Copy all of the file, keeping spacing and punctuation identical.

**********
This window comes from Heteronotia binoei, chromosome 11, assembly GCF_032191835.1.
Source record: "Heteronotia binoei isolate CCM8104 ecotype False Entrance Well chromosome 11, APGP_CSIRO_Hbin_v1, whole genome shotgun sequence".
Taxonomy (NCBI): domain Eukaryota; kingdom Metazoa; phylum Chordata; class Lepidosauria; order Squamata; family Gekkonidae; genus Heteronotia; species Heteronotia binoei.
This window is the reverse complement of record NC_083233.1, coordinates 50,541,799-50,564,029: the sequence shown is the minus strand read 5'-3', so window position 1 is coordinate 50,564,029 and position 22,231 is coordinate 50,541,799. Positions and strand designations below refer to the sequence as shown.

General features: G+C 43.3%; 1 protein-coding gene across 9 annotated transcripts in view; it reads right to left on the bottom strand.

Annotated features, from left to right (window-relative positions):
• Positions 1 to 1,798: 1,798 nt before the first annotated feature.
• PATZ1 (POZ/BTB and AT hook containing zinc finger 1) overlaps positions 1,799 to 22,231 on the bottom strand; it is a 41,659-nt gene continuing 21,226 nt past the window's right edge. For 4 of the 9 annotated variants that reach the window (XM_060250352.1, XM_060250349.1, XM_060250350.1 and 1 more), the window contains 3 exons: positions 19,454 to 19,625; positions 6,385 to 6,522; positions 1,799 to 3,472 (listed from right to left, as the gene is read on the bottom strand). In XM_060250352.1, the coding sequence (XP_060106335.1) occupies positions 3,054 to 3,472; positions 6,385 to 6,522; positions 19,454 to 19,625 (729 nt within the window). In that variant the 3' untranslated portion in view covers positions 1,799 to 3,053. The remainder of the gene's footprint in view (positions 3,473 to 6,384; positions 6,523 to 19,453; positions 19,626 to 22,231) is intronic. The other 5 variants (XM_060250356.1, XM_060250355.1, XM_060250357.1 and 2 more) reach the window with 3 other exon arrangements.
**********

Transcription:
This window comes from Heteronotia binoei, chromosome 11, assembly GCF_032191835.1.
Source record: "Heteronotia binoei isolate CCM8104 ecotype False Entrance Well chromosome 11, APGP_CSIRO_Hbin_v1, whole genome shotgun sequence".
Taxonomy (NCBI): domain Eukaryota; kingdom Metazoa; phylum Chordata; class Lepidosauria; order Squamata; family Gekkonidae; genus Heteronotia; species Heteronotia binoei.
This window is the reverse complement of record NC_083233.1, coordinates 50,541,799-50,564,029: the sequence shown is the minus strand read 5'-3', so window position 1 is coordinate 50,564,029 and position 22,231 is coordinate 50,541,799. Positions and strand designations below refer to the sequence as shown.

General features: G+C 43.3%; 1 protein-coding gene across 9 annotated transcripts in view; it reads right to left on the bottom strand.

Annotated features, from left to right (window-relative positions):
• Positions 1 to 1,798: 1,798 nt before the first annotated feature.
• PATZ1 (POZ/BTB and AT hook containing zinc finger 1) overlaps positions 1,799 to 22,231 on the bottom strand; it is a 41,659-nt gene continuing 21,226 nt past the window's right edge. For 4 of the 9 annotated variants that reach the window (XM_060250352.1, XM_060250349.1, XM_060250350.1 and 1 more), the window contains 3 exons: positions 19,454 to 19,625; positions 6,385 to 6,522; positions 1,799 to 3,472 (listed from right to left, as the gene is read on the bottom strand). In XM_060250352.1, the coding sequence (XP_060106335.1) occupies positions 3,054 to 3,472; positions 6,385 to 6,522; positions 19,454 to 19,625 (729 nt within the window). In that variant the 3' untranslated portion in view covers positions 1,799 to 3,053. The remainder of the gene's footprint in view (positions 3,473 to 6,384; positions 6,523 to 19,453; positions 19,626 to 22,231) is intronic. The other 5 variants (XM_060250356.1, XM_060250355.1, XM_060250357.1 and 2 more) reach the window with 3 other exon arrangements.